The close relationship between the UNTEA leadership and the West Papua police chief inspired a policy of diminishment or outright dismissal of Papuan reports of abuse. British national, Police Chief, J C. Robertson lead the policing wing of the UNTEA mission sent daily intelligence reports to the UNTEA headquarters to alert them of any security issues. During the second phase of the mission, the police recorded repeated instances of informal policing and violence against pro-Independence Papuans by Indonesians during this period. For instance, on one occasion 53 pro-independence Papuans were unlawfully arrested and detained for several days by Indonesian troops for damaging the Indonesian flag. The police discovered these detainees in their cells on 4 January and judged the arrest illegal, immediately releasing the civilians. However, in internal communications, police chief Robertson blamed the victims for their own illegal arrest and attributed the incident to the detained Papuans’ ‘alcoholic intake’. Robertson’s assessment of this incident was part of a wider trend of dismissal and diminishment of the Papuan situation in order to normalise the mission staff’s inaction.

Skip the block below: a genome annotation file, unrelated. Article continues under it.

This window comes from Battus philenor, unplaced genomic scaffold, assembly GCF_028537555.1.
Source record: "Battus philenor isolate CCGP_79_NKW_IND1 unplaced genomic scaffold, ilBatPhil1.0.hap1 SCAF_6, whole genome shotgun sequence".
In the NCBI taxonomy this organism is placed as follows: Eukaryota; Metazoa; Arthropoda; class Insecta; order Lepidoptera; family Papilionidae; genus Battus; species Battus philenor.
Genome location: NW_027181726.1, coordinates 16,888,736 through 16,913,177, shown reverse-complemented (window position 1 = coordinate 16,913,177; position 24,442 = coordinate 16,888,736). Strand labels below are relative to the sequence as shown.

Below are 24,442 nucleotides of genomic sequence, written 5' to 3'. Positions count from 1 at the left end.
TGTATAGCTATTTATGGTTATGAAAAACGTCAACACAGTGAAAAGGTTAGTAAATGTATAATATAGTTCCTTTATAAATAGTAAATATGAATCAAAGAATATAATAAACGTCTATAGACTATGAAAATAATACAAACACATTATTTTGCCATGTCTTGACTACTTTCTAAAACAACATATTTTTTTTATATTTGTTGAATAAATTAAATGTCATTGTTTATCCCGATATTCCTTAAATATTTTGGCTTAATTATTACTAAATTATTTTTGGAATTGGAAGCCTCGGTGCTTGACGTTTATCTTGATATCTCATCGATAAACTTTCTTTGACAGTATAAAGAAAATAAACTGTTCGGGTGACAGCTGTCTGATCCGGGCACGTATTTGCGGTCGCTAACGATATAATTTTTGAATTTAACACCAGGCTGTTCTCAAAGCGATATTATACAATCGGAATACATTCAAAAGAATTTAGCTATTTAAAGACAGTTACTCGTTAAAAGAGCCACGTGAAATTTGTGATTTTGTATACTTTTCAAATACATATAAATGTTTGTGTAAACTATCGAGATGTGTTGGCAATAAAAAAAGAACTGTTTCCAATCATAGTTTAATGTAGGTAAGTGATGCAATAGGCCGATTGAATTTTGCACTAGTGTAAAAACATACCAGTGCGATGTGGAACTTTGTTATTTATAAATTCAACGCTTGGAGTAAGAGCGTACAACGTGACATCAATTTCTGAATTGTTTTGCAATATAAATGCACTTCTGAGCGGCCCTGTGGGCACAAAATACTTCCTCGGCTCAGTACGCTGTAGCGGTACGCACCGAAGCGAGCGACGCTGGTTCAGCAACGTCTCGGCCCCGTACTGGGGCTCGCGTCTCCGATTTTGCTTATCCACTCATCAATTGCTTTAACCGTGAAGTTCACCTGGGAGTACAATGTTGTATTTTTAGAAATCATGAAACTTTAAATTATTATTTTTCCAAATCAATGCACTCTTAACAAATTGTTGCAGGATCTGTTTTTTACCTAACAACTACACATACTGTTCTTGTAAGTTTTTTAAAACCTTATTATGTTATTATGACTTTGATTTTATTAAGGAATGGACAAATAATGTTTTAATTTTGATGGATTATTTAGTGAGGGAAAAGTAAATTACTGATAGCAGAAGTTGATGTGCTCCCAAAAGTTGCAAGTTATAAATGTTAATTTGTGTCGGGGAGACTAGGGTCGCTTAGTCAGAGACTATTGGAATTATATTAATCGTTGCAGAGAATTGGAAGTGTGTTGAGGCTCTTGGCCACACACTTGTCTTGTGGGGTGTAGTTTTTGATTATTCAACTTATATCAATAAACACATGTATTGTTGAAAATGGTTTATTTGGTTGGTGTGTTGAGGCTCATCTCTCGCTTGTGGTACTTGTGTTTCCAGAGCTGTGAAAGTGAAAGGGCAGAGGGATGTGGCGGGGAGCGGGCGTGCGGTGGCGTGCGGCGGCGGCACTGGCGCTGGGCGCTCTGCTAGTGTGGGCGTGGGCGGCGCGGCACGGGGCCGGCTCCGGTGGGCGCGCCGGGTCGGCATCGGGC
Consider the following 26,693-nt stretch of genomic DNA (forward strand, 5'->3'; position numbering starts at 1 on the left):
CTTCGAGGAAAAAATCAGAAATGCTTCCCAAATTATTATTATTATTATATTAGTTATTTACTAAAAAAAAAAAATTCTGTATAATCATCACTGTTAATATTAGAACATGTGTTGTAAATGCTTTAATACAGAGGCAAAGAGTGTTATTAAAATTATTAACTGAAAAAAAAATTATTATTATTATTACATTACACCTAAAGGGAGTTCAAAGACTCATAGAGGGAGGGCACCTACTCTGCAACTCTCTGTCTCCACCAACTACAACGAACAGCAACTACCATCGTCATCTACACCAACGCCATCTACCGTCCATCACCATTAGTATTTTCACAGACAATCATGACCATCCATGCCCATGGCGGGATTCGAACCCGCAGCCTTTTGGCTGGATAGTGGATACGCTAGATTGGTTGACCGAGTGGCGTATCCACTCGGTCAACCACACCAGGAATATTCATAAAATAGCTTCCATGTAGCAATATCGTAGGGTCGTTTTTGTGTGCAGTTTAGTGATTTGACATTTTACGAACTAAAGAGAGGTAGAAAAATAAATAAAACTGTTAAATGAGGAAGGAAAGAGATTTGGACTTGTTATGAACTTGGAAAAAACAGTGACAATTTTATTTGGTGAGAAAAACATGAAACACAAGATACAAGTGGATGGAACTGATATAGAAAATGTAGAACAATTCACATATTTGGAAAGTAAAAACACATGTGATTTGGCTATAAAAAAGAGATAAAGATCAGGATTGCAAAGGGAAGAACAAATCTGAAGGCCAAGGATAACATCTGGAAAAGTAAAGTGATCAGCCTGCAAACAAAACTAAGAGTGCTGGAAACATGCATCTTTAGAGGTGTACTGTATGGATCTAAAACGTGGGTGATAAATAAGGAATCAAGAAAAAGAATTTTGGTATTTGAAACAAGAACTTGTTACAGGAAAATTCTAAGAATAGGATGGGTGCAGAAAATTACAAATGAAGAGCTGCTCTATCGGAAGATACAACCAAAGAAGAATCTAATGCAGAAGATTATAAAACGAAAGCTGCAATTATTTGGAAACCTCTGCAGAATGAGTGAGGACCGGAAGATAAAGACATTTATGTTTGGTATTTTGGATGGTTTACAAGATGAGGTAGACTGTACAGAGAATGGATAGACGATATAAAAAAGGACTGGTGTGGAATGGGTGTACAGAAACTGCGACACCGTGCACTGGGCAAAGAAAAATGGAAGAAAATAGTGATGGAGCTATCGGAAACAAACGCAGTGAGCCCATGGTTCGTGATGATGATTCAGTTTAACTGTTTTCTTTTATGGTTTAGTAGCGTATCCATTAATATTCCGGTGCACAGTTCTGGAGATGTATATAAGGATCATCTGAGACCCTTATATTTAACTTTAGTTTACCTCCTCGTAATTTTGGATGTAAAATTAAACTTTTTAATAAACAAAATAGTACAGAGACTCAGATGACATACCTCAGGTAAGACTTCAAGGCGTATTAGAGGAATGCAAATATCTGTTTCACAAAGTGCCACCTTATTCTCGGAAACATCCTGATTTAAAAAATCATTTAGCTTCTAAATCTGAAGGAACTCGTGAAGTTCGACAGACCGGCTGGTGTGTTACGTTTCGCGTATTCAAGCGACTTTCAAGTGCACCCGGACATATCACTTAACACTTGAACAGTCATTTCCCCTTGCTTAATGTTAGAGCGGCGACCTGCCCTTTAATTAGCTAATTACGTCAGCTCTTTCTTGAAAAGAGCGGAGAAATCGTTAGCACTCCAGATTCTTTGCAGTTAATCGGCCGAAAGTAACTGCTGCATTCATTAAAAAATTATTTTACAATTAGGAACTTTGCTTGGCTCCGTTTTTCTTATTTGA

In another instance, the mission leadership also revealed that it had been made aware of members of the Indonesian Army Intelligence agency tracking down and counteracting pro-independence Papuans across the territory during this period through updates from divisional commissioners. In one of Abdoh’s progress reports to the UN headquarters, he mentioned that the Indonesian Army Intelligence had been actively scanning the island’s communications for anti-Indonesian groups and petitions in order to put pressure on Papuan civilians in retaliation for their activism. The police and UNTEA leadership preferred to individualise the situations rather than examine the compounding impact of all reported instances. Thus, the UNTEA leaders disregarded the political and societal implications of these police reports and remained indifferent to the growth in Papuan unease and vulnerability following the influx of Indonesians to the territory.